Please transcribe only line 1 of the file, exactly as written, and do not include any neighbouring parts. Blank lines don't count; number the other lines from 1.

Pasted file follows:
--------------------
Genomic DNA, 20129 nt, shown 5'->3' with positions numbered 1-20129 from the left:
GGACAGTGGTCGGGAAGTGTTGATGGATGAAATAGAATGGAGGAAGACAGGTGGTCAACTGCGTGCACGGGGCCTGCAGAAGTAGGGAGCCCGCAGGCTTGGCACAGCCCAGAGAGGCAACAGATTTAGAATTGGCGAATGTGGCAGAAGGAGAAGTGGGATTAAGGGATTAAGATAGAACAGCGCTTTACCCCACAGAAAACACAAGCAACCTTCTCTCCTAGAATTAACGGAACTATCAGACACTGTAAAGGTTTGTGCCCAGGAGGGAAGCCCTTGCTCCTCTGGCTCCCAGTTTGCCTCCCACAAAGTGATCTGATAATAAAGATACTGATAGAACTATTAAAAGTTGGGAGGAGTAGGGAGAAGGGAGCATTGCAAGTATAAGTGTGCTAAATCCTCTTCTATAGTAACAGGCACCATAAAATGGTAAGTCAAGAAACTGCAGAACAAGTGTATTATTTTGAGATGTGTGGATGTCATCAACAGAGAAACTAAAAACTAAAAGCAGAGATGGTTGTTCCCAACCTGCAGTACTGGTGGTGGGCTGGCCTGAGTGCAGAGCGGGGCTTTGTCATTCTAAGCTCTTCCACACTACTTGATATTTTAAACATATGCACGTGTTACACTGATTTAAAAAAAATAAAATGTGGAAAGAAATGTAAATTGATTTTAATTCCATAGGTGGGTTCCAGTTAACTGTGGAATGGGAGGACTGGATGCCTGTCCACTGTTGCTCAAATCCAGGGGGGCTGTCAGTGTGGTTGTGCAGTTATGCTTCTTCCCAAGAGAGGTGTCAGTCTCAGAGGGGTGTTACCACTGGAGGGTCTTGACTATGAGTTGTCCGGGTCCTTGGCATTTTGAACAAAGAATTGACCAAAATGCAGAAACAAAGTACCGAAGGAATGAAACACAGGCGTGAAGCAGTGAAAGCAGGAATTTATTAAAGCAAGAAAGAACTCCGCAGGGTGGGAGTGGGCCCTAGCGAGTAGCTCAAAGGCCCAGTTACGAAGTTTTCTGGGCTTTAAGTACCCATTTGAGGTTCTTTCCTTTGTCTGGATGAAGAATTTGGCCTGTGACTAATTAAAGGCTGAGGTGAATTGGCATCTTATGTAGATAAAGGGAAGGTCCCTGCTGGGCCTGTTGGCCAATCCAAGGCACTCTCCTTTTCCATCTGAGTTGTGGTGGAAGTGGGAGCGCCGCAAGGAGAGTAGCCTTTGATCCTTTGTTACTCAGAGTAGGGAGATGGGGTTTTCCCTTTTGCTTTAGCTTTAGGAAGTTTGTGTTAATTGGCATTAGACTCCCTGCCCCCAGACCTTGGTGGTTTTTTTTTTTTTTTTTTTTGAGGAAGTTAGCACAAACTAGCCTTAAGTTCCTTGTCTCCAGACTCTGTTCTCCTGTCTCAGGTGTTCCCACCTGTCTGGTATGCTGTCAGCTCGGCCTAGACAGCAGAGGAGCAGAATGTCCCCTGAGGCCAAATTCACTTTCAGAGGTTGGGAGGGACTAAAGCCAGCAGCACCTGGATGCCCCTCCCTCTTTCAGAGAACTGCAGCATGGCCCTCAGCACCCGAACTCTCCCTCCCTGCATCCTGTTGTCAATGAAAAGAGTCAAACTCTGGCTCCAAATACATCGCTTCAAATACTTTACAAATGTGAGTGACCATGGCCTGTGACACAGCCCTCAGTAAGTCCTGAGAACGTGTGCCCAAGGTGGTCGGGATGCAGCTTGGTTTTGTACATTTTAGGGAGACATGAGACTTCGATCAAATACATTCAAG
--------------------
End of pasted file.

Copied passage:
Genomic DNA, 20129 nt, shown 5'->3' with positions numbered 1-20129 from the left: